Nature Speaks — Listen! The Sea has Something to Say

 Are you off to the seashore this summer? When you stand at water’s edge, what else do you hear besides the happy shrieks of children, the gulls’ cries and roar of the waves? As you contemplate the ocean’s grandeur, listen carefully. The medieval Jewish classic, Perek Shira, Chapter of Song, captures this life-giving song, placing short biblical praises of God from across the Hebrew Bible into the “mouths” of the sea, coral reef fish and stars, among other wonders of the natural world.  I have celebrated the birth of my first grandchild by creating an aleph-bet picture book that adapts Perek Shira into a celebration of the environment and its Creator for children of all ages,  All the World Praises You! an illuminated aleph-bet book, appearing July 15. Honeybees for my name, and dahlias, for my little granddaughter lead you on a wild ride through our precious environment, replete with non-denominational Jewish spiritual joy and environmental ethics. This essay is another in a series that I have posted in recent weeks, presenting art and ideas drawn from this celebration of nature in the Jewish soul.

(Psalms 93:3) The Seas say:  With the roar of rushing waters and mighty breakers the Lord thunders on high.

Who of us is not overcome by the power and enormity of the ocean? Just like many of us who stand at water’s edge, the Psalmist sensed God’s power in the roar and rush of the ocean’s waves. He expressed the feeling in this verse from Psalm 93.  In fact, this short psalm focuses specifically on how ocean displays God’s great power, harking back to the primordial waters prior to the separation of the waters on the second day of Creation. Bible scholar Amos Hakham suggests that “This verse goes back to tell what happened before ‘the world was established so that it cannot be moved,’ (verse 1). The mighty floodwaters lifted up their voice, and rose up with a great tumult to inundate the entire world…” Only God, the psalm continues, is more powerful than the roar of the ocean. The most important of all rabbinic commentators on Tanakh and Talmud, Rashi (Rabbi Shlomo Yitschaki), who lived in 11th century France, associated this verse with God’s protection of Israel, invoking the “strong hand and outstretched arm” with which God brought us out of Egypt: “I know that more than the voices of many waters, which roar over us, You are mighty, O Lord, and Your hand is powerful over them.”

Yod, from All the World Praises You!

The verses follow the contours of the rocking waves, as the ocean—its enormity filling the eye— transforms from calm lapping to a sweeping breaker. The sudden swell of the wave, hoisting even the words of the verse into the droplet-misted sky, draws out the “radical amazement,” that Abraham Joshua Heschel saw as the root of awe at the Creator. Yet the honeybee is safe from its waves, while the small dahlia transforms to a child’s beach-ball.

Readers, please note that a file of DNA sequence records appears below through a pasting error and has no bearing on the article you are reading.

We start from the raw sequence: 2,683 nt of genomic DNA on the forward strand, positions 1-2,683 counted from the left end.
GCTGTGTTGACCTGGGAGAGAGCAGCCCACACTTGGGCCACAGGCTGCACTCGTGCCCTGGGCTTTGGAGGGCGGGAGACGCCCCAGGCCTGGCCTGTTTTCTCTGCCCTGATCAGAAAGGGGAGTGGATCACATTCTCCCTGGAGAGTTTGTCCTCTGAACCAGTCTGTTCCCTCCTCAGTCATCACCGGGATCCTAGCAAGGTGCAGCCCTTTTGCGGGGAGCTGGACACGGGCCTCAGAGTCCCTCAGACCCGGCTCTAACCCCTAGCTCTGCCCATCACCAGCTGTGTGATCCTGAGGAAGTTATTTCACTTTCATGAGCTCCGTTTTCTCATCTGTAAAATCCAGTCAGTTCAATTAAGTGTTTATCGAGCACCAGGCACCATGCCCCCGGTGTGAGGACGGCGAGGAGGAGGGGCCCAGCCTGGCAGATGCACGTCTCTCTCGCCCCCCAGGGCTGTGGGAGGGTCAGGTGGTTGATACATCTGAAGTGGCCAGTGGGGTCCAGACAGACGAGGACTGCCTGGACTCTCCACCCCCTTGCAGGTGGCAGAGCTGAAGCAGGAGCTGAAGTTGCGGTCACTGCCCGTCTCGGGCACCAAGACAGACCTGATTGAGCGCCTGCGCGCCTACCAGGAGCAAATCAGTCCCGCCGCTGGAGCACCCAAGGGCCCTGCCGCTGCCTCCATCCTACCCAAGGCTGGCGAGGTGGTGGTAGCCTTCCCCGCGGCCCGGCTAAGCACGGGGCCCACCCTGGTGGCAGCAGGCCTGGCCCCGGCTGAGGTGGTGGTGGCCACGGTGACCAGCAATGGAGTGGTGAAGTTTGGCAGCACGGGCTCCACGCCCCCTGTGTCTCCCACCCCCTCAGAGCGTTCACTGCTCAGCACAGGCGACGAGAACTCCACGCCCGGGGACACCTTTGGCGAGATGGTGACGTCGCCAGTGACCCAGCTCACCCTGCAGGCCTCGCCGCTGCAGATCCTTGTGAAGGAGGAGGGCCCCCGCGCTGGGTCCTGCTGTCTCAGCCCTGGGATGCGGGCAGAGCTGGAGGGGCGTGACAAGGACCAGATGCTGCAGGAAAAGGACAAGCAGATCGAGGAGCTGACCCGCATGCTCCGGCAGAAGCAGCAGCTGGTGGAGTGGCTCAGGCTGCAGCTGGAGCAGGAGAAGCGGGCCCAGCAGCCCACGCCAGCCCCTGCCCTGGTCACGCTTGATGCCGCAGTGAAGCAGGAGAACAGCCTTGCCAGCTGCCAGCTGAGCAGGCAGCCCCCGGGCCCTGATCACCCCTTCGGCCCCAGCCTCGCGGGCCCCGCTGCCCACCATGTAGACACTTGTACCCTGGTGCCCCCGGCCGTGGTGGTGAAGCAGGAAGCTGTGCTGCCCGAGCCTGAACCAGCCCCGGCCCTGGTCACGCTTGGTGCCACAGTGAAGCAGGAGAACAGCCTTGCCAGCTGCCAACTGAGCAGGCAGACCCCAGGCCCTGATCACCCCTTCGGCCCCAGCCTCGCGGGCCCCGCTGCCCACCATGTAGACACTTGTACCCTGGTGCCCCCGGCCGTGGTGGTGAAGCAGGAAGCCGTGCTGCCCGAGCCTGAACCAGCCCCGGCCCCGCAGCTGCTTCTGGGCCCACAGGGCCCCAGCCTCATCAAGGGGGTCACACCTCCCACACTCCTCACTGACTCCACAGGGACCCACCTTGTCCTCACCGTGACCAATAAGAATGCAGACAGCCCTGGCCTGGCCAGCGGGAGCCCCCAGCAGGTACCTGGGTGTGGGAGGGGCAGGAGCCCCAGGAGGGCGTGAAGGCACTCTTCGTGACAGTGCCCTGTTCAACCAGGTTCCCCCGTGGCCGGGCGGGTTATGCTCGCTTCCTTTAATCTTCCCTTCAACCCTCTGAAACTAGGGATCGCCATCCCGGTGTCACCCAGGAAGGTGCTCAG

My small painting of the ocean emphasizes the change from calm to violent waves.  Countless artists have explored the oceans’ nature and moods. The nineteenth-century British painter, J.M. William Turner, for instance, painted many profound atmospheric scenes of both calm and violent seas; click here to see his painting, The Bell Rock Lighthouse.

The poetry and painting lead us to muse about aspects of our own lives, our relationship with God, and how we relate to the natural world in both our mundane and our spiritual lives. How do you think about the power of the waves, and endlessness of the deep oceans that encircle our globe?  Contemplating the ocean, knowing both its power and fragility in the wake of human impact, in what ways can you relate your own life to both its health and power? Does the ocean evoke thoughts of timelessness? Of great power? Of vulnerability despite timelessness and power? What do you understand about the Divine while you gaze at the sea?

You will find the painting, and more information on All the World Praises You! on its webpage. Another version of this essay, suggestions for related reading, along with materials for elementary-school age, bar/bat mitzvah age and high-school and adult readers, including rich discussions of the paintings’ meaning, the letter itself, explorations in environmental science, and even links to “citizen-science” programs, are available at Diving Deeper! Enrichment Materials for All the World Praises You!  Enjoy! There’s more to come!

All the World Praises You!  may be ordered directly, and is available (from July 15) wherever books are sold in the USA, or through across the world. Please see for more information. The notes above are adapted from Diving Deeper: Enrichment Materials for All the World Praises You: please click on the link above for more. Sources for quotations are included there.

All the World Praises You! an illuminated aleph-bet book, by Debra Band, with new translations by Arnold J. Band.

All materials herein copyright (c) Debra Band 2018. All rights reserved.

About the Author
Debra Band’s works include illuminated books, ketubot and other artwork. She exhibits and lectures across the English-speaking world. Her celebrated books, fusing scholarship with fine art, illuminate the Song of Songs, Psalms, biblical women’s stories;the Friday night liturgy and customs, and her adaptation of the medieval classic, Perek Shira, All the World Praises You: an illuminated Aleph-Bet book (July 15, 2018).
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